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5 Ways Rich People Pay Little to No Taxes

If you search for this kind of information on the web, you’ll read about maxing out your contributions and so on, but that’s not really what you’re looking for, is it? Albert Einstein said it best: The hardest thing in the world to understand is the income tax! The rich have very expensive accounting experts that help them minimize just how much money they pay in taxes.

Write all of these down because you don’t know when this information will come in handy. This isn’t financial advice, this is just what I’ve seen the rich use to grow their wealth and I believe it’s valuable for you to know about it too. Below are 5 Ways Rich People Pay little to no taxes.

Afrobarometer survey: We want to pay more taxes - Ghanaians – Dailymailgh 


1. Invest All of It

The rich don’t sit on cash unless they need it for something specific. Here’s the golden rule when it comes to paying taxes: Reinvested profit is not taxed! If your company was about to make 5 million cedis in profit and before the end of the fiscal year you choose to invest those 5 million back into the business in order to grow it even more, you don’t have to pay taxes on the 5 million. That’s how companies grow quickly. As the owner of the business, your net worth goes through the roof, with little to no tax to be paid.

 

2. Everything You Use Is Owned By A Business

The second golden rule of tax optimisation is: DEDUCT EVERYTHING! Here’s the thing, if a business needs anything to function, the money you spend isn’t taxable. You want to buy yourself a new car? Well, the company needs the car as well, so allow the company to buy it on the company’s dime and you get to use it since you need it to run the business.

Here are some things rich people deduct: Any type of technology (hardware, software etc.) laptops, phones, gadgets, they’re all needed for the business. Travel - Hotels and flights are needed for business trips. Home, office & utilities like the internet, health insurance premiums, even going out to eat is a deductible expense. The more things you can deduct, the less money there is to be taxed.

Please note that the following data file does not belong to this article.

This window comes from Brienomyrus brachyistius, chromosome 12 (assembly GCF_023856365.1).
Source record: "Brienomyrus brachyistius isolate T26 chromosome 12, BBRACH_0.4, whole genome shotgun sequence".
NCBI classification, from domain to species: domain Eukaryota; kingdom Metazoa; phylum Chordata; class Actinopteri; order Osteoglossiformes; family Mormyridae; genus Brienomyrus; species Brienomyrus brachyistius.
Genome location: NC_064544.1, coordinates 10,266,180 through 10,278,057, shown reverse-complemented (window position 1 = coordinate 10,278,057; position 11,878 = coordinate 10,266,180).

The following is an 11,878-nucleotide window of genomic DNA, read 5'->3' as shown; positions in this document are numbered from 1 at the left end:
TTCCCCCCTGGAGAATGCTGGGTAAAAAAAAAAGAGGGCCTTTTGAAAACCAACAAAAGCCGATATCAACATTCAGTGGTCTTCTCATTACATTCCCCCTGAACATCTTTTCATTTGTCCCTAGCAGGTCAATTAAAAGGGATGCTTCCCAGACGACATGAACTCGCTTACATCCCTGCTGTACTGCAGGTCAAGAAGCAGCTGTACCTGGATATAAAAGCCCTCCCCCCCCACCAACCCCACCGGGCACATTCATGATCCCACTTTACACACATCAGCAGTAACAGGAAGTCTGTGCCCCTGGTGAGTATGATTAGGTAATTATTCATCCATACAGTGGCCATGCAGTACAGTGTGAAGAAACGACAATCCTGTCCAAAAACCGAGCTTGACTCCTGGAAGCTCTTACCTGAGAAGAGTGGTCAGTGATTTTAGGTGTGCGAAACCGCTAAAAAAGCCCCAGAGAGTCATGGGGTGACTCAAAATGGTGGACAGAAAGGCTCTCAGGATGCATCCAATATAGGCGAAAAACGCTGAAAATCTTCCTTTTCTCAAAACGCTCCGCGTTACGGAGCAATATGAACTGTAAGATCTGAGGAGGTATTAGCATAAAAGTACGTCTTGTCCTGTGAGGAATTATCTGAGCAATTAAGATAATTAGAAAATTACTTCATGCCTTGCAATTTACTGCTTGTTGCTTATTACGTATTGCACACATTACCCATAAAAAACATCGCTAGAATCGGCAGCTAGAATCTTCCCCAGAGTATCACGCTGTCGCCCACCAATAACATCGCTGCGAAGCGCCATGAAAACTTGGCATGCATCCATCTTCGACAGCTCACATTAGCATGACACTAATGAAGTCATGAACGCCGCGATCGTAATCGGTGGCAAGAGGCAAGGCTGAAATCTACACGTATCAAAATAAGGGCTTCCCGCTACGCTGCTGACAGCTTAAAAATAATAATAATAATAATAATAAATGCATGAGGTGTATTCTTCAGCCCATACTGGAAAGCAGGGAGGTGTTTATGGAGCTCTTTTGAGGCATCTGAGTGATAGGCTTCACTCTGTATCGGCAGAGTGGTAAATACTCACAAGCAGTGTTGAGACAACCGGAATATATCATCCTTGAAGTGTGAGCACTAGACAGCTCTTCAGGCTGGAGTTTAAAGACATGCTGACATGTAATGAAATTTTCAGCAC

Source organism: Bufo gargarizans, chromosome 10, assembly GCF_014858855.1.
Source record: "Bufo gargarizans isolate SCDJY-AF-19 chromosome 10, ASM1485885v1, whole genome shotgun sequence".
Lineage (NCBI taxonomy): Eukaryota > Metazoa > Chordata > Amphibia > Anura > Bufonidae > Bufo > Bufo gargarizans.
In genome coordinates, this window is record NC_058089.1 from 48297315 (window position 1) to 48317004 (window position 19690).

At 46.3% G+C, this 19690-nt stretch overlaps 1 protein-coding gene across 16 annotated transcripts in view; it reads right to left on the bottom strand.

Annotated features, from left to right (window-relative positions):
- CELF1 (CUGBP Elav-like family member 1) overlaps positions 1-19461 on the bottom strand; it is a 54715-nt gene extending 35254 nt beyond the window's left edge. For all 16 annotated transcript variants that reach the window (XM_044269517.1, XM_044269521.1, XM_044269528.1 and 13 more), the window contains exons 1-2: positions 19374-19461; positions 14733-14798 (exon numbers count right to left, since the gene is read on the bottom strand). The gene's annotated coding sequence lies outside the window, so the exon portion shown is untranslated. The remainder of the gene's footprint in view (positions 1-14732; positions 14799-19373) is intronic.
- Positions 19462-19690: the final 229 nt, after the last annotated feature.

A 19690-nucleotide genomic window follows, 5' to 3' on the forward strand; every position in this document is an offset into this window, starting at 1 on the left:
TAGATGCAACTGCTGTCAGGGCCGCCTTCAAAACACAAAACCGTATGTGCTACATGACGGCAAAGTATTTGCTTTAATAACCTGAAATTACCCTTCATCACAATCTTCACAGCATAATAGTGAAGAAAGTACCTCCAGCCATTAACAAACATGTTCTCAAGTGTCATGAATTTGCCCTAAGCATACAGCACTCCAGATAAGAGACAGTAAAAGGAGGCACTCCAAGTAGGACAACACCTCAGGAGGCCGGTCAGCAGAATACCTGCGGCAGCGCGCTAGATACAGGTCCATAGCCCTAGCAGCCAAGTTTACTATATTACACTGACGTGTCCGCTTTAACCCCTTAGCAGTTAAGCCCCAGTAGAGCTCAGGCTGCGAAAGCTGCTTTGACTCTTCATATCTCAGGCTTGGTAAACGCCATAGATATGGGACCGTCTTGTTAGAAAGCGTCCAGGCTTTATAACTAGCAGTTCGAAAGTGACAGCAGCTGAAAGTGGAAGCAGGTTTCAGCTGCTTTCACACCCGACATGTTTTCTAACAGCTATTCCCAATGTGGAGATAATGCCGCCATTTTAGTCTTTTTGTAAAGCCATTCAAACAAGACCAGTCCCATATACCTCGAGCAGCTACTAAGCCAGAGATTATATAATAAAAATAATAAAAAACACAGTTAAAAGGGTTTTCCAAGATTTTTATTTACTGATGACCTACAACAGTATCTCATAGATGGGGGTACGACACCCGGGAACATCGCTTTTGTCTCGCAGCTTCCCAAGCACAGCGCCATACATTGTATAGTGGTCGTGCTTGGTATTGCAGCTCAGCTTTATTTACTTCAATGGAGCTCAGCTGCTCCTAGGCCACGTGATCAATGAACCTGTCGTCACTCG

3. Charitable Donations

Third rule of taxes: Money donated to charity is not taxable! This is why every rich individual owns a foundation of sorts. In their defence, the government has always proven to be a poor manager of money, so instead of giving it the money to do with it as it pleases, you’re better off using a charitable foundation to make sure your money actually has a positive impact on your community.

Where things get interesting, is that even these non-taxable foundations have deductible expenses. They need things to function. You can even donate land, vehicles or other assets to a charity you own and it still counts as a charitable contribution. (also, as the head of the charity group, you can still use the same car that you donated on paper).

 

4. You Have No Money But You Have Assets You Can Borrow Against

Here’s why most rich people are super-wealthy but cash-poor; in order to take cash out of your businesses, you need to pay taxes on that money, so rich people choose to never take their money out. Just leave it as stocks or assets. But there are situations where you need some kind of cash. That’s where the relationship you have with your bank comes into play. Rich people walk into banks and say: Look at how much stuff I own, the cars, the assets, the stocks. I’m good for the money if it comes to it, so gimme a loan.

The bank looks at the portfolio and gives wealthy individuals access to quick cash anytime they want. Since this is technically a loan they take, this isn’t their money, so they’re not required to pay tax, just to give it back. If all of it happens through a company and not from an individual perspective, this mutually beneficial relationship can go on for generations.

 

5. Depreciating Assets On Paper To Outweigh The Cash Income

Accounting is the language of money so if you want to be rich, you better learn how to speak it, or at least understand it. In simple terms: Depreciation is a deduction that enables a business to write off the cost of the investment it buys, be it a car, a machine and so on. It’s spread out for the life of the investment. The reason behind spreading deductions for the cost of property is to enable a business to be in a position to replace the property at the end of its life.

Now let’s say you buy a factory for 10 million cedis and intend to use it to make those ugly looking face-shields for the next 10 years. From an accounting perspective, every year, the value of the factory will be depreciating by GH₵ 1 million. If you make less than GH₵1 million per year from selling your face shields, there is no profit left to tax. Equipment, vehicles and even offices can be depreciated from an accounting perspective allowing you to keep paying less and less tax.

If people knew how to optimise their money, their businesses would grow at much faster rates, allowing them to hire more people and create better products. You are under no obligation to pay more taxes than is legally required. Taxation was meant to help the poor, but since everything is privatized and optimised for profit it doesn’t work the way it was intended.

 

Thanks for reading. See you in the next article.

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Albert Einstein All of It

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